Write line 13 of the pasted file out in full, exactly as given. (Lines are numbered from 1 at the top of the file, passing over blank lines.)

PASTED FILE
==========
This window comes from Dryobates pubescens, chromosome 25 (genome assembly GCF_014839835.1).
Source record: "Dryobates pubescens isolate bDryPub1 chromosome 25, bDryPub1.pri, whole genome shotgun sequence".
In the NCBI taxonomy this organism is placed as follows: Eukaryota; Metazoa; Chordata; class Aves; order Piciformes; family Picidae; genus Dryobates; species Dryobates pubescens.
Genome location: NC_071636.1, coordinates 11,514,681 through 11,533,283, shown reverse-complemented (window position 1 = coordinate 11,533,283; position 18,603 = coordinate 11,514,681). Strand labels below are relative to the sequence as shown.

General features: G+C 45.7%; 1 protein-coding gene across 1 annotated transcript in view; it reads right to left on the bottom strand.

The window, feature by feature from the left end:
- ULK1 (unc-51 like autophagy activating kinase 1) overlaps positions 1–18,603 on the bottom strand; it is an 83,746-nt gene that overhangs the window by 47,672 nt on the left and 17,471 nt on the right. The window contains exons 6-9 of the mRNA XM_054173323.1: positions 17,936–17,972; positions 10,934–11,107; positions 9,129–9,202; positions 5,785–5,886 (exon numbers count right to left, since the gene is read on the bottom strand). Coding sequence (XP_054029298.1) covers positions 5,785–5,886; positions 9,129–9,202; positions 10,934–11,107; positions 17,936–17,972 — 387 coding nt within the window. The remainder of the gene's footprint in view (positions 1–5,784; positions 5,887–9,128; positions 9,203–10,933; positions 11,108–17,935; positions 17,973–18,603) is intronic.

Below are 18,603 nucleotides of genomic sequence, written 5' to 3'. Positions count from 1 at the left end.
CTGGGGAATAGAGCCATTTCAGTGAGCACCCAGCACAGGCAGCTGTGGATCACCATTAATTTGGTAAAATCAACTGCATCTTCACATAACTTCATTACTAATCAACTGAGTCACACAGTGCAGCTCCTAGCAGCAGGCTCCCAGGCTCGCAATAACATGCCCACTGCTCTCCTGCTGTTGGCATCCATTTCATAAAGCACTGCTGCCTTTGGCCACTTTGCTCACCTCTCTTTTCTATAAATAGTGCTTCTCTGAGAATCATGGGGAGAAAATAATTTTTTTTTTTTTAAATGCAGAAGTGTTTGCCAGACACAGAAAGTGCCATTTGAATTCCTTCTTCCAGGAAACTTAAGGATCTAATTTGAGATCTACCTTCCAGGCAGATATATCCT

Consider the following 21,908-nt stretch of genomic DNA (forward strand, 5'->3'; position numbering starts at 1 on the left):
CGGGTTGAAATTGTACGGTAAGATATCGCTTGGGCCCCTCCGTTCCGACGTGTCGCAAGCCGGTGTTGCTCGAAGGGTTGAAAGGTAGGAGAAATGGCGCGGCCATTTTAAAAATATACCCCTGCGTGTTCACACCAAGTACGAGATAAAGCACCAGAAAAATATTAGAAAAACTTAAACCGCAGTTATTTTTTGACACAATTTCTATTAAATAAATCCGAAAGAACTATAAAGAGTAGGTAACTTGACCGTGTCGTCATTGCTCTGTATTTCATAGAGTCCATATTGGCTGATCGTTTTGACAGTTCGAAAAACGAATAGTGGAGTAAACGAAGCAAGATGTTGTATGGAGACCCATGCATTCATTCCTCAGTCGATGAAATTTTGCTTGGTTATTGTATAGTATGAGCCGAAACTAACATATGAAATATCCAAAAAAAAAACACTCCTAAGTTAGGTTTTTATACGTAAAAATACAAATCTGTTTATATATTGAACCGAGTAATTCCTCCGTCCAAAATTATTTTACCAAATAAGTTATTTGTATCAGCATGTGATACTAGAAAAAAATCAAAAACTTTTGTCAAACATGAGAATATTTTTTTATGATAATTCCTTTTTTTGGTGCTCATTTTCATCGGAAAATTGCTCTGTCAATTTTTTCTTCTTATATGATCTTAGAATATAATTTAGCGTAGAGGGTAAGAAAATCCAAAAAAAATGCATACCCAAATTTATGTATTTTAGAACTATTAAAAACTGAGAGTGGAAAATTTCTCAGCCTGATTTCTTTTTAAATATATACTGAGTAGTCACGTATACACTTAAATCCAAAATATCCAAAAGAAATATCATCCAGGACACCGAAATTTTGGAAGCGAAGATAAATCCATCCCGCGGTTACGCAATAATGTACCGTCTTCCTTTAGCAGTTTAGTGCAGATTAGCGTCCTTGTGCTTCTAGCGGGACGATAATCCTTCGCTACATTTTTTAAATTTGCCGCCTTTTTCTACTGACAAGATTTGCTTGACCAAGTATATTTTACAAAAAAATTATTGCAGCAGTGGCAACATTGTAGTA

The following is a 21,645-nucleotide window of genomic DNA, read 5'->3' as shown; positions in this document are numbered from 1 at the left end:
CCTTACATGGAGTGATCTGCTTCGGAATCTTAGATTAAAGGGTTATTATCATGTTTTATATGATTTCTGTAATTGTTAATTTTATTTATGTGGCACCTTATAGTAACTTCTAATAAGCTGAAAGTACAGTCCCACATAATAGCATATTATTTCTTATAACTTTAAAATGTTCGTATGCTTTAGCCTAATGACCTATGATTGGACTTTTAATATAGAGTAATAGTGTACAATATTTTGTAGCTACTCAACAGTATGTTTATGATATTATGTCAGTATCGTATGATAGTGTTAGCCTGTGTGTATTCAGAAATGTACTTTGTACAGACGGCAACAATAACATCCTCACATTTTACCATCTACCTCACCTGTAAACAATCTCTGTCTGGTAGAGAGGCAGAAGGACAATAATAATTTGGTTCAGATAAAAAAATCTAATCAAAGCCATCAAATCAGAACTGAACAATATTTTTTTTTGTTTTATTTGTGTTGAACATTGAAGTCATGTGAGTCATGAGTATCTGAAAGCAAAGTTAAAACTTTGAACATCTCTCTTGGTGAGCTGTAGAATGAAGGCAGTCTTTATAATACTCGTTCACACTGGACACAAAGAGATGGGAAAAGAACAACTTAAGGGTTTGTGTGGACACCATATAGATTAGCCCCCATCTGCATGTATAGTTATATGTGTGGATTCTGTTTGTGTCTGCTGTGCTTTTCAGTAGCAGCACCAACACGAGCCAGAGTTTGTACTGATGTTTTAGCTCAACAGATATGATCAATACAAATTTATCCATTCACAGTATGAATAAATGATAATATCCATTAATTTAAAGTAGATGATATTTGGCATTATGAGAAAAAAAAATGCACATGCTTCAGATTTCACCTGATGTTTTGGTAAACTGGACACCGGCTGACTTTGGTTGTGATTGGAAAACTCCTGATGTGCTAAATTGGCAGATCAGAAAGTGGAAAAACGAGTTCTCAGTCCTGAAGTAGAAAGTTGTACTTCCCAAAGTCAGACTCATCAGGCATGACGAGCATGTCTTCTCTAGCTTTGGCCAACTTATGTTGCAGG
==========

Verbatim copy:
CCTTACATGGAGTGATCTGCTTCGGAATCTTAGATTAAAGGGTTATTATCATGTTTTATATGATTTCTGTAATTGTTAATTTTATTTATGTGGCACCTTATAGTAACTTCTAATAAGCTGAAAGTACAGTCCCACATAATAGCATATTATTTCTTATAACTTTAAAATGTTCGTATGCTTTAGCCTAATGACCTATGATTGGACTTTTAATATAGAGTAATAGTGTACAATATTTTGTAGCTACTCAACAGTATGTTTATGATATTATGTCAGTATCGTATGATAGTGTTAGCCTGTGTGTATTCAGAAATGTACTTTGTACAGACGGCAACAATAACATCCTCACATTTTACCATCTACCTCACCTGTAAACAATCTCTGTCTGGTAGAGAGGCAGAAGGACAATAATAATTTGGTTCAGATAAAAAAATCTAATCAAAGCCATCAAATCAGAACTGAACAATATTTTTTTTTGTTTTATTTGTGTTGAACATTGAAGTCATGTGAGTCATGAGTATCTGAAAGCAAAGTTAAAACTTTGAACATCTCTCTTGGTGAGCTGTAGAATGAAGGCAGTCTTTATAATACTCGTTCACACTGGACACAAAGAGATGGGAAAAGAACAACTTAAGGGTTTGTGTGGACACCATATAGATTAGCCCCCATCTGCATGTATAGTTATATGTGTGGATTCTGTTTGTGTCTGCTGTGCTTTTCAGTAGCAGCACCAACACGAGCCAGAGTTTGTACTGATGTTTTAGCTCAACAGATATGATCAATACAAATTTATCCATTCACAGTATGAATAAATGATAATATCCATTAATTTAAAGTAGATGATATTTGGCATTATGAGAAAAAAAAATGCACATGCTTCAGATTTCACCTGATGTTTTGGTAAACTGGACACCGGCTGACTTTGGTTGTGATTGGAAAACTCCTGATGTGCTAAATTGGCAGATCAGAAAGTGGAAAAACGAGTTCTCAGTCCTGAAGTAGAAAGTTGTACTTCCCAAAGTCAGACTCATCAGGCATGACGAGCATGTCTTCTCTAGCTTTGGCCAACTTATGTTGCAGG